In Christ, so Christians believe, the personal source and continuing foundation of the historical process is clearly manifested in history in a decisive and irreversible way. Its goal is also manifested in such a way that, although history continues, its end is already prefigured in the uniting of human and Divine in the glorified Christ whom the apostles believed themselves to encounter after Jesus’ death. Christianity can intelligibly claim to be a ‘final revelation’, not in the sense that there is nothing left to understand of God, but in the sense that Christians understand the goal of human fulfilment to be accomplished and manifested in the risen Christ.137 What is present at every time and place is the redemptive self-giving love of God; but its presence is often hidden, ambiguous, and conveyed in many more or less adequate images. The image of the being of God as redemptive love and the purpose of God as participation in the Divine Life is disclosed in the person of Christ and the true form of human redemption is proleptically completed in him.

Faith does not give a privileged access to theoretical certainty about the past; but it names the historical forms under which the value and the power of God has been mediated to Christians. Christianity in its historical aspect affirms the importance of history, particularity, creativity, and individuality. In its religious aspect it sees these things as illumined and transfigured by eternity, and so requires an absolute commitment in objective uncertainty to that which mediates the life of eternity. Christian faith offers participation in the life of God; what it affirms is that this life comes in particular, historical forms and that it is in such temporal forms, and not apart from them, that eternity is to be found. This does not restrict the manifestation of eternal truth to one tiny fading moment of time. It gives the eternal a temporal shape and form, founded on a historical matrix, a pattern and channel of the Spirit, which Christians believe has the power to transform the whole world.

In this Part, I have sought to develop a distinctively Christian view of revelation as based upon the incarnation of God in Jesus. I have stressed that such a revelation is not just a matter of recalling some past events. What the life of Jesus manifests is the nature of the eternal God. That nature relates to each individual as a present reality, in a new and individual way. It is given shape and form by the pattern of Jesus’ life, as it was remembered and celebrated in the early community of his disciples. This kind of reference to a historical life makes the Christian view of revelation distinctive among the world's religions. All views of revelation, however, have been affected by the great changes in human thought stimulated by the European Enlightenment, by their encounter with modernity. In this Part, the effect on Christianity of one element of modernity, the growth of historico-critical method, has been considered. While I argued that radical historical scepticism can be effectively countered, I think it has become clear that it is implausible to see Christian revelation as the provision of inerrant information on irrefutable evidence. It is more properly seen as a historical disclosure of Divine reality, articulated in imaginative and symbolic forms. That is a conclusion which Christian faith can welcome. It is one which the study of religious traditions more generally had already suggested, and which is well fitted to an incarnational view of revelation.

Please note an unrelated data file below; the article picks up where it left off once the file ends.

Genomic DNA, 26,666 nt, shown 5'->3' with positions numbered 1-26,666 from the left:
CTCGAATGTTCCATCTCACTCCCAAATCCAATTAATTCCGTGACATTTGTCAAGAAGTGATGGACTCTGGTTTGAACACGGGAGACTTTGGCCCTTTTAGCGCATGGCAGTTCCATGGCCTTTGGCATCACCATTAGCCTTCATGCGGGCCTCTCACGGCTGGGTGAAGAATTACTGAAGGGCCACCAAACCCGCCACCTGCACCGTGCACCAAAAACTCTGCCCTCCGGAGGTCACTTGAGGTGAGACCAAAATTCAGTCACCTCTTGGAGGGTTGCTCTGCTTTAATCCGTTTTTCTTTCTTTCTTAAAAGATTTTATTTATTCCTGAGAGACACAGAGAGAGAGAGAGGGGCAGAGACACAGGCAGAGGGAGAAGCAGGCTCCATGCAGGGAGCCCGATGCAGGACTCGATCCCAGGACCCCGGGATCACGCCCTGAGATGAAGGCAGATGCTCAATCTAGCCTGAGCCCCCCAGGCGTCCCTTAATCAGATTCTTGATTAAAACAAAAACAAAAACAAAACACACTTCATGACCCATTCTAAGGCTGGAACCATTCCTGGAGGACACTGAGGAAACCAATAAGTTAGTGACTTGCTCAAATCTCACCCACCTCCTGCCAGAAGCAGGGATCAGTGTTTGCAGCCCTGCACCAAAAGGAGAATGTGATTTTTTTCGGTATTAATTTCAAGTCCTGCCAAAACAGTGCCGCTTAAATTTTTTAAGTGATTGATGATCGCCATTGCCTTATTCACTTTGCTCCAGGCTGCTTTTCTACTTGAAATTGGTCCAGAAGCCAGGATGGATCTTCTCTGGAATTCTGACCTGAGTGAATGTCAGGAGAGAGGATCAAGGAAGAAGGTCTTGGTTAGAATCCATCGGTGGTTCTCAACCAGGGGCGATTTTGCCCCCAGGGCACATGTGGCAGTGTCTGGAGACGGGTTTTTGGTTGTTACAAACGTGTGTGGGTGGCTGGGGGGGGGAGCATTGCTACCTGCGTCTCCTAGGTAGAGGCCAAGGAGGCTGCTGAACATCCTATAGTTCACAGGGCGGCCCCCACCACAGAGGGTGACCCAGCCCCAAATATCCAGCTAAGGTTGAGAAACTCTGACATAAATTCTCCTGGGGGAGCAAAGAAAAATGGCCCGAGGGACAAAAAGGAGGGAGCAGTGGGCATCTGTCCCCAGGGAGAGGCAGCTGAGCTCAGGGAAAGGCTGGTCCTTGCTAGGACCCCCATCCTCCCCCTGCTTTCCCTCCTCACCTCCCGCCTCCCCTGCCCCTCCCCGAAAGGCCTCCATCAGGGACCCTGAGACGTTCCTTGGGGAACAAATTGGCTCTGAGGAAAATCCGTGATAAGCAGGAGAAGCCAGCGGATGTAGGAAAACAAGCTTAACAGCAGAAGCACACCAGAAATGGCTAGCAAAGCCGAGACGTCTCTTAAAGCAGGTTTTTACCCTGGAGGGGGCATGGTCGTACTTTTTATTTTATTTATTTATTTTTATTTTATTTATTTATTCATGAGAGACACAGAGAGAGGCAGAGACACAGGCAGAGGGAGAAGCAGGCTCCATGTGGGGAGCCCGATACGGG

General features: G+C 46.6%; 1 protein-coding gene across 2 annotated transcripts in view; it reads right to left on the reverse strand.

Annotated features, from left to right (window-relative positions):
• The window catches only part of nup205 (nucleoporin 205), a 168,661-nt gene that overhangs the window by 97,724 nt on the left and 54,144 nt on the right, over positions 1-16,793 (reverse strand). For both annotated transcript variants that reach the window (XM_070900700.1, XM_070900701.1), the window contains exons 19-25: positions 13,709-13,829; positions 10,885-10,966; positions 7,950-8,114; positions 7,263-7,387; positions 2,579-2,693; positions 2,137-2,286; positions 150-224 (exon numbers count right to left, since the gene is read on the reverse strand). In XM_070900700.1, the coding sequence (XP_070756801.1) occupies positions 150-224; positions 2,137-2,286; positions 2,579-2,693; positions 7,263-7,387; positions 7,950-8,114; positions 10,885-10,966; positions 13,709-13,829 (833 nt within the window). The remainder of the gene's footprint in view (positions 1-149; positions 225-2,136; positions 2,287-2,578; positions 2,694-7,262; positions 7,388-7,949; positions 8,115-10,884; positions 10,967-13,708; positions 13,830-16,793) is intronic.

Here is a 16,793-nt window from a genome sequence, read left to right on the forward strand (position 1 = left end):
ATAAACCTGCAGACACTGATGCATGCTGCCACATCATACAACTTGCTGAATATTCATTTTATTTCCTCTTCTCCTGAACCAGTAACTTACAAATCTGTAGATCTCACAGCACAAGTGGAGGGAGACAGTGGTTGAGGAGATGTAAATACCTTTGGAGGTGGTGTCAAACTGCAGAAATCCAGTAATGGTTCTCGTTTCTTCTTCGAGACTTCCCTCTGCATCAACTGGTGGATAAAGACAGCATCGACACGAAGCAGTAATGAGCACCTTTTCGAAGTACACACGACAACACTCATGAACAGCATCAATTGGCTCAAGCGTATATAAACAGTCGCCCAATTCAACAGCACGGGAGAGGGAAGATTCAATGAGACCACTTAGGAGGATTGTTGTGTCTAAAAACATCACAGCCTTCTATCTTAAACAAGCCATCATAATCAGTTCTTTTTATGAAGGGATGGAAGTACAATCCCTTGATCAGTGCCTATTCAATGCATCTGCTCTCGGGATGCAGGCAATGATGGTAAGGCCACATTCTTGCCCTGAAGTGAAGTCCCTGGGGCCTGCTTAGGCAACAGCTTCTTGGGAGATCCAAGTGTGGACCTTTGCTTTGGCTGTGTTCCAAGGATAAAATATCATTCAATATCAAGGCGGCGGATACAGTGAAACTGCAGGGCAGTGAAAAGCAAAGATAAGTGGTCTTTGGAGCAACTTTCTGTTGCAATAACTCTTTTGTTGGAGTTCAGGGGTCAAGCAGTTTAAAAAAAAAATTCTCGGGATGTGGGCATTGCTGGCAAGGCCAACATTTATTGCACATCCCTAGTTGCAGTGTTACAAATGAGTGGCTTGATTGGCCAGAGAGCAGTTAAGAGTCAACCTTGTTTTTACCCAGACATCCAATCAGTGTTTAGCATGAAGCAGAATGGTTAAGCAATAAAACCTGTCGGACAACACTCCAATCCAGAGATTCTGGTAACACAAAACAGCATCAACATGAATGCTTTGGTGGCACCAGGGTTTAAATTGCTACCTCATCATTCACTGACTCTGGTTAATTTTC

There are two other main elements of modernity which affect ideas of revelation: the rise of the natural sciences and the growth of belief in human autonomy and individual liberty. All religious views need to come to terms with these factors, which shape all post-Enlightenment thought. In so far as every religious tradition moves into a new historical phase of development as it is touched by modernity, a comparative theology needs to consider with some care what an appropriate religious reaction to modernity might be. Such a consideration will help to define more precisely the scope and limits of revelation, its sources and justifying grounds. In the final Part of this study, I shall therefore examine these aspects of Enlightenment thought, albeit in a rather general way, in their relation to revelation. I shall finally attempt to provide a view of Christian revelation, in the light of the historical development of religious traditions throughout the world, and of the encounter of religious thought with the Enlightenment, which can provide a basis for subsequent theological reflection.

  • 1.

    Athanasius, De Incarnatione 54 (New York: Macmillan, 1946), 93.

  • 2.

    John 18: 36.

  • 3.

    Phil. 2: 10.

  • 4.

    Exod. 19: 6.

  • 5.

    Aldous Huxley, The Perennial Philosophy (London: Collins, 1958), 64 ff.

  • 6.

    The Life of Swami Vivekananda, by his disciples (Calcutta: Advaita Ashrama, 1965), ch. 21.

  • 7.

    This case is well argued in John Zizioulas, Being as Communion (London: Darton, Longman and Todd, 1985).

  • 8.

    Exod. 36: 2.

  • 9.

    ‘He said to me, “You are my son, today I have begotten you”’: Ps. 2: 7.